Films on TV: Predestination

Since graduating from shooting low-budget short in their backyard, directing brothers Michael and Peter Spierig have never been afraid to let their fervid imaginations run wild. Their debut, Undead, was an overbearingly camp homage to the zombie genre, while its follow-up, Daybreakers, raised the bonkers stakes even higher, posing a glossy chase thriller about refined vampires who harvest human blood. It’s no surprise, then, that their latest outing should be their weirdest offering yet: a slick, stylish sci-fi yarn that pulls on the heart strings just as much as it noodles the mind.

A twinkling Ethan Hawke plays a Temporal Agent, who, after recovering from having his face liquefied by a fracas with a firebomb, is despatched on one final mission to stop the elusive Fizzle Bomber from launching a deadly attack in the past. His orders lead him straight into an encounter with Sarah Snook’s boozy confessions columnist whose doozy of a secret might just hold the key to unravelling this timey-wimey, period-hopping mystery.

To say anymore would be to spoil the fun of wading into this mind-boggling sci-fi saga unencumbered – for those unfamiliar with Robert A. Heinlein’s short story All You Zombies, at least; needless to say it’s not long before all the twists and turns in the rapidly multiplying storylines will tie your brain into so many knots the sketchy logic employed will cease to feel important.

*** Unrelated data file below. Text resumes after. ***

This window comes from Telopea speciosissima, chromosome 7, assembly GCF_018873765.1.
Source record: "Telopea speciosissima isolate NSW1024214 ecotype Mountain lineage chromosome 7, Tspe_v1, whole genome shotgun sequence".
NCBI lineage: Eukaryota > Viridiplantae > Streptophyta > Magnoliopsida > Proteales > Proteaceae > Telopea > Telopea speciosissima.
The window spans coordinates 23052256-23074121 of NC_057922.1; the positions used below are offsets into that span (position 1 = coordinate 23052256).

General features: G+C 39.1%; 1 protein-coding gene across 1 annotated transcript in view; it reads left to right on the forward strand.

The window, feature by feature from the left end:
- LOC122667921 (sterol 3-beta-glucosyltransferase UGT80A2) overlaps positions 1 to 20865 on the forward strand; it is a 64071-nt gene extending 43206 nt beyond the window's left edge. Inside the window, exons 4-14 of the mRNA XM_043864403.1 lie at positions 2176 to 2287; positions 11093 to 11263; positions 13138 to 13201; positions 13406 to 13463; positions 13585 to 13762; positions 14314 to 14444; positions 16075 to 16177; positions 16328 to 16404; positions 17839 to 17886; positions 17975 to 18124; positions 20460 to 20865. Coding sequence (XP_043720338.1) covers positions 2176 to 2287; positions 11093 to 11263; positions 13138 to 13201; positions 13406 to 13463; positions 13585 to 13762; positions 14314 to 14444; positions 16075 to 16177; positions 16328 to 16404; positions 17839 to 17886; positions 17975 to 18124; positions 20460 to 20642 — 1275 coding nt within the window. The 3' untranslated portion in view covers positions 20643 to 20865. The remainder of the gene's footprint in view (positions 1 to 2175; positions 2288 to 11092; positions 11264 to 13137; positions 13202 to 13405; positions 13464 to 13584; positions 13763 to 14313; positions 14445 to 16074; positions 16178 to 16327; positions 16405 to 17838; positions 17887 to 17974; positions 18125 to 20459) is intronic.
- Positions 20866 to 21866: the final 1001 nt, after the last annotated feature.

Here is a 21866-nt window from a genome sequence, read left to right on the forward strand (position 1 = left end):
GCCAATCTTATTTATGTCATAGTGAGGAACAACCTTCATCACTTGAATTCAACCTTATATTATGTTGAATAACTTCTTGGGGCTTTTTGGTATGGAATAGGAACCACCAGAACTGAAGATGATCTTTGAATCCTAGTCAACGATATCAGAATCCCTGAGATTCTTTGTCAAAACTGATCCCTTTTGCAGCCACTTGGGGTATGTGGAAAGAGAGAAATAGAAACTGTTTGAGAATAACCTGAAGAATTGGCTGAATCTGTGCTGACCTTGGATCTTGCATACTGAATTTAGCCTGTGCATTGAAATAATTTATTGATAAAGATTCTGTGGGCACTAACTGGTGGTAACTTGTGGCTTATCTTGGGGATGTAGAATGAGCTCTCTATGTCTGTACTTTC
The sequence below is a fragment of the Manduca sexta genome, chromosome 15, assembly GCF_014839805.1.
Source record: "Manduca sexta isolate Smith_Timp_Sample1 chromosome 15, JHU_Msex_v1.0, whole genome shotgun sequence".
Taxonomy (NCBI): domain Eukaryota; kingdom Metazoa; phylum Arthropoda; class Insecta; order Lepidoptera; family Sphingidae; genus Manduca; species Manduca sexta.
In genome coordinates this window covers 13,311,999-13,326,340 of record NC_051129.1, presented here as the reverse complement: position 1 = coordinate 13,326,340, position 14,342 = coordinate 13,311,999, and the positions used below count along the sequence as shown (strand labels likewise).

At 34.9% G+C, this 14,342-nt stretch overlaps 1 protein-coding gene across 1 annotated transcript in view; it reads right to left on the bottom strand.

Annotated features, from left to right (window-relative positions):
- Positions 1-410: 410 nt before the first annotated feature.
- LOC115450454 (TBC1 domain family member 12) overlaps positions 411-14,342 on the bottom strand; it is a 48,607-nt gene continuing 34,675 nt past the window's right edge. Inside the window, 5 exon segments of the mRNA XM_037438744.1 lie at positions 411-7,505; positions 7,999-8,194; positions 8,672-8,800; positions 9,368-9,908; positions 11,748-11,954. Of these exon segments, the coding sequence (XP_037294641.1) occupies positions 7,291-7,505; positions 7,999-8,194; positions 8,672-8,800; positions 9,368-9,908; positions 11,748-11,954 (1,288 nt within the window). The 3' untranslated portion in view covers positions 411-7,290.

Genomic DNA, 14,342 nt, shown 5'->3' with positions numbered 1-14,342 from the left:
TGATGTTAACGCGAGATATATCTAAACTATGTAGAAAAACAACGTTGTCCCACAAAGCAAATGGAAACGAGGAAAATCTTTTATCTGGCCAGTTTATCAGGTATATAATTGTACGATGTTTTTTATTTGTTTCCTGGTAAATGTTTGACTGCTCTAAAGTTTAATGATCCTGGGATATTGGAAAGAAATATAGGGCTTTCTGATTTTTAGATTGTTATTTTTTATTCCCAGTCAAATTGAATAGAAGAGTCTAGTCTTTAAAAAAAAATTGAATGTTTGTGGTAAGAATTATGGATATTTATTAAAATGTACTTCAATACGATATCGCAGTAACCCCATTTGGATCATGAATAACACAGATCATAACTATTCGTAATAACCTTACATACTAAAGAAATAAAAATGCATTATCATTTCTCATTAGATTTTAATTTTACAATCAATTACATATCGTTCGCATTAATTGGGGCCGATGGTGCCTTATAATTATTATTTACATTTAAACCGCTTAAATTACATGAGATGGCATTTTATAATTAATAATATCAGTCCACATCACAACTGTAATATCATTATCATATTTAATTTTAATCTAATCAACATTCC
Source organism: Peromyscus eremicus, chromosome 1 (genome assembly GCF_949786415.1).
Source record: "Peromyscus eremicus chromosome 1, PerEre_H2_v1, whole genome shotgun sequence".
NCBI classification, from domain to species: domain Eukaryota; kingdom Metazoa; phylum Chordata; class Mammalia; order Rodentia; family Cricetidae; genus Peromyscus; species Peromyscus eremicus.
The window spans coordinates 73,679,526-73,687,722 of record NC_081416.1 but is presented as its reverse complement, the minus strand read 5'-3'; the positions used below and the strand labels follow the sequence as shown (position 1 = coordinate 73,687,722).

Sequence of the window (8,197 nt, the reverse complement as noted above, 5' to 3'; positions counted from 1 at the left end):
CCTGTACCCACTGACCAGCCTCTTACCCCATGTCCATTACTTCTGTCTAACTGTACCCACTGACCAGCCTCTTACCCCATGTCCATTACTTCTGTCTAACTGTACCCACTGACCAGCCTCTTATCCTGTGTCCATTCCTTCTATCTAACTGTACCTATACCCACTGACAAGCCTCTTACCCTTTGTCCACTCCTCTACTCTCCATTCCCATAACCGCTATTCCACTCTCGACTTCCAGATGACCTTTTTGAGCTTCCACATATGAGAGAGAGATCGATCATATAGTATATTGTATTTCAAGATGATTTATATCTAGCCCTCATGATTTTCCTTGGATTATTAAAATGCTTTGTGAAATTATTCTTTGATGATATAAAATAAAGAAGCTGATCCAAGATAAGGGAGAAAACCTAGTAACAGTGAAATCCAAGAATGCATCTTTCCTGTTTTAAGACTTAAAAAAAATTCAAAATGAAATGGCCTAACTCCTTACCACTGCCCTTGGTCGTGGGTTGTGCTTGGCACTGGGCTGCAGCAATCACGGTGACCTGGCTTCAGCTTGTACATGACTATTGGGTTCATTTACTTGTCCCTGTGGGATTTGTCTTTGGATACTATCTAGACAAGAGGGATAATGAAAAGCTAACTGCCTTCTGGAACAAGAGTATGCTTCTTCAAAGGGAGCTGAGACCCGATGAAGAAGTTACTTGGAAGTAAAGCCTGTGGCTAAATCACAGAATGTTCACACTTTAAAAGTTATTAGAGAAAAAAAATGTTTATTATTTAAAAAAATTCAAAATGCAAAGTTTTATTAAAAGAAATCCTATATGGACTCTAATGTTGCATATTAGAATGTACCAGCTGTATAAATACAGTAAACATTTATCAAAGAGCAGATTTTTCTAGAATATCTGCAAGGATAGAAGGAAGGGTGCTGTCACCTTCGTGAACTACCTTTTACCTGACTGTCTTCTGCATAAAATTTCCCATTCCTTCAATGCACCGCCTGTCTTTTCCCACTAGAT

What encourages you to stick around is the uncommon pathos that oozes from its two exemplary leads. Hawke is his typically charming self, but it’s newcomer Snook who really dazzles, making a sharp, vulnerable presence in whatever guise she appears. It’s a breakout turn from the rising star.

Though it’s often too contemplative for its own good, Predestination entrances with its dizzying sci-fi spectacle and, crucially, has the weight and intelligence to make the most of its extraordinary premise.

Click here to watch a trailer for Predestination


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